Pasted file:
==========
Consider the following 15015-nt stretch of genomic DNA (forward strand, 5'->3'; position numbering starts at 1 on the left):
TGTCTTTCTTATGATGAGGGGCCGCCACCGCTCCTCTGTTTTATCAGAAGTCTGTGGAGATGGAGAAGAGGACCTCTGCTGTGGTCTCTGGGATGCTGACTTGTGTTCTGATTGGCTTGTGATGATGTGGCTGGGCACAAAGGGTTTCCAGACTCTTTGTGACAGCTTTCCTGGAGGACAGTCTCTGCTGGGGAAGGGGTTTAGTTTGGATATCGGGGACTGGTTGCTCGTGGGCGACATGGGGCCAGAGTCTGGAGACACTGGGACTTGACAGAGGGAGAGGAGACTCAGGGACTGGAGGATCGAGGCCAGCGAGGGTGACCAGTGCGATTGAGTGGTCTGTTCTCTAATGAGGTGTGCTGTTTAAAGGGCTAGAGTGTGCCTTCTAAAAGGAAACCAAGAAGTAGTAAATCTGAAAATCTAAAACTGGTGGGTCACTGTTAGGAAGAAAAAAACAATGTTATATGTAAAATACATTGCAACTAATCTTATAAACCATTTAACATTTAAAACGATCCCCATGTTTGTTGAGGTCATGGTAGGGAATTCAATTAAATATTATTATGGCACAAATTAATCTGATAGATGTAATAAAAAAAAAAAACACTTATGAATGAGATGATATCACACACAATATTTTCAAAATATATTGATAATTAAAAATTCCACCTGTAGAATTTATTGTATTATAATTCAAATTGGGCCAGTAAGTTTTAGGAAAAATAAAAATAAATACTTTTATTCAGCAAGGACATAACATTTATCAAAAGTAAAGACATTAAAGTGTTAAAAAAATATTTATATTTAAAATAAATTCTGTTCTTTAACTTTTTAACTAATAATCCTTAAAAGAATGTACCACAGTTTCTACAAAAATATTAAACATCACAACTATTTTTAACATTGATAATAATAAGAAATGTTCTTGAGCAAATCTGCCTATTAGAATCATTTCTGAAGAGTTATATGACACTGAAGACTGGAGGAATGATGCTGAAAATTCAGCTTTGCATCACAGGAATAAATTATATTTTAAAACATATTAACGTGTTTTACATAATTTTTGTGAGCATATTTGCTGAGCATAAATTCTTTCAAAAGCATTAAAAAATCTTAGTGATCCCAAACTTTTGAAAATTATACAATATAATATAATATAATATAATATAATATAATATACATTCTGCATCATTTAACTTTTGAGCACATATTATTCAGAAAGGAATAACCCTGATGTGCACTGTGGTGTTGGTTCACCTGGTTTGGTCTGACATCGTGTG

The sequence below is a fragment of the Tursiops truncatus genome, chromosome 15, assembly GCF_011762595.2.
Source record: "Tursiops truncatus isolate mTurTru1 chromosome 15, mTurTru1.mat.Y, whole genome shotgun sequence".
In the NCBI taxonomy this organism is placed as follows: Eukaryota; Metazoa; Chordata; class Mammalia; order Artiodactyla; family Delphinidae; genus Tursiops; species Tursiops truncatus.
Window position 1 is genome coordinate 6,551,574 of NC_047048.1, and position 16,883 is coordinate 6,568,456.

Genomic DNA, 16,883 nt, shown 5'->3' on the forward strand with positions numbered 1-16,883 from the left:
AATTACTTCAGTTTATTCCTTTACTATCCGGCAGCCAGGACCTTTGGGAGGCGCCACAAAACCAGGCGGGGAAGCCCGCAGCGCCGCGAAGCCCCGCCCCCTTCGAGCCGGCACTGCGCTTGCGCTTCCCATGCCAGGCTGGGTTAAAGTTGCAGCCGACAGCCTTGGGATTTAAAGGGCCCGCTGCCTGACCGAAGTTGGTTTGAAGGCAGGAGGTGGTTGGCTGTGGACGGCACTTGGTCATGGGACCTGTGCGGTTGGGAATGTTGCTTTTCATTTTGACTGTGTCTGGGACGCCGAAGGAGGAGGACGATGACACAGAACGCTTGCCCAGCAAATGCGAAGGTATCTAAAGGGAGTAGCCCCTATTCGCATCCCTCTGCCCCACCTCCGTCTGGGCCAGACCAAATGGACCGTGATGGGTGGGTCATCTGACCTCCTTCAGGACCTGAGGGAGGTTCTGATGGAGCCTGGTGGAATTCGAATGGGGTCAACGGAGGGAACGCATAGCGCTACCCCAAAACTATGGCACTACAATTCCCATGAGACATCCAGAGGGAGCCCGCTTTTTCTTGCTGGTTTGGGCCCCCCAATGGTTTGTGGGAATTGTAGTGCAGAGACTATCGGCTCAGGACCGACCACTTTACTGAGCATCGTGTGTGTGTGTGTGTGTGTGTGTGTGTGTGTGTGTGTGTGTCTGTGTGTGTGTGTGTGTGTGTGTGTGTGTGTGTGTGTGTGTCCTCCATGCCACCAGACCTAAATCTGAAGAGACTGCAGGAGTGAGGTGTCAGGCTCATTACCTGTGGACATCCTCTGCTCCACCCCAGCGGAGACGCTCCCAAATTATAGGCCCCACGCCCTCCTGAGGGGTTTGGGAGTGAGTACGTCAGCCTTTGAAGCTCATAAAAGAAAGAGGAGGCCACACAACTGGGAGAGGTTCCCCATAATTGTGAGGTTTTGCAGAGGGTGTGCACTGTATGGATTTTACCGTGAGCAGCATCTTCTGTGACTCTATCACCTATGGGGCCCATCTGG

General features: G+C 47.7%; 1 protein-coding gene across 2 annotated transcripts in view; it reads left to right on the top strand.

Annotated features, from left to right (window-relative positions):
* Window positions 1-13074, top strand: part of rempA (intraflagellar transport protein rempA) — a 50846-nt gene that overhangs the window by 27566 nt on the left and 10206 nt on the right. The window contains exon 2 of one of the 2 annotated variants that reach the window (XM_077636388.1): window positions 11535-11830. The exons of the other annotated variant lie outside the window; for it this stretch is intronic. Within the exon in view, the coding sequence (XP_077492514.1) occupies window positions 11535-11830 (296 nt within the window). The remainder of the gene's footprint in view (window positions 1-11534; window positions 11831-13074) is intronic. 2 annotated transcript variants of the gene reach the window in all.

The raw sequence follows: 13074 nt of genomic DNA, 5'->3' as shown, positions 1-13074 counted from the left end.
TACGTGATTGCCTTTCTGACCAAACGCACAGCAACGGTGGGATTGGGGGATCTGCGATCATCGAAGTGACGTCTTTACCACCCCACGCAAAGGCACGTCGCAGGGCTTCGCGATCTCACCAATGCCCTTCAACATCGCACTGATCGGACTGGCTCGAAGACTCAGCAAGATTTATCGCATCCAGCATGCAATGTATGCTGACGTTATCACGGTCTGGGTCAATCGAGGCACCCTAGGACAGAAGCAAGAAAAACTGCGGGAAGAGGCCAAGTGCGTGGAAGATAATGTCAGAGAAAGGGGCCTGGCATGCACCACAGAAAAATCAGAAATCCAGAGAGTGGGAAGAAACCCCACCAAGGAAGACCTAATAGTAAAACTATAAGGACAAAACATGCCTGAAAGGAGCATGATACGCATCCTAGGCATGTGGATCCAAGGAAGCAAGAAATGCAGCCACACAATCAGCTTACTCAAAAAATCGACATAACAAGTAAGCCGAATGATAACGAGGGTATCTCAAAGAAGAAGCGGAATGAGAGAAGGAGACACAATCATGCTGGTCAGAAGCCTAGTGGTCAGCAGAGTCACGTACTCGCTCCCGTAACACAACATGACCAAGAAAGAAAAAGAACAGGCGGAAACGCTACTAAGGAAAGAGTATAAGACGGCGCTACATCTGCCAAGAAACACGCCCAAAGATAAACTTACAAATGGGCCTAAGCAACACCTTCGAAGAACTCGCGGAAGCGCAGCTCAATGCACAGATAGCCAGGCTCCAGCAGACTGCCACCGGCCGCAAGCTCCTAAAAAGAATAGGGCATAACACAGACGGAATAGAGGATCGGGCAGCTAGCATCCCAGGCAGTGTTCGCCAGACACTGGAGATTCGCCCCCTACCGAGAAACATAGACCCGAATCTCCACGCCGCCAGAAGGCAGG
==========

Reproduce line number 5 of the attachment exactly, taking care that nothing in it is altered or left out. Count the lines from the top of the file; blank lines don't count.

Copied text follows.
In the NCBI taxonomy this organism is placed as follows: Eukaryota; Metazoa; Chordata; class Mammalia; order Artiodactyla; family Delphinidae; genus Tursiops; species Tursiops truncatus.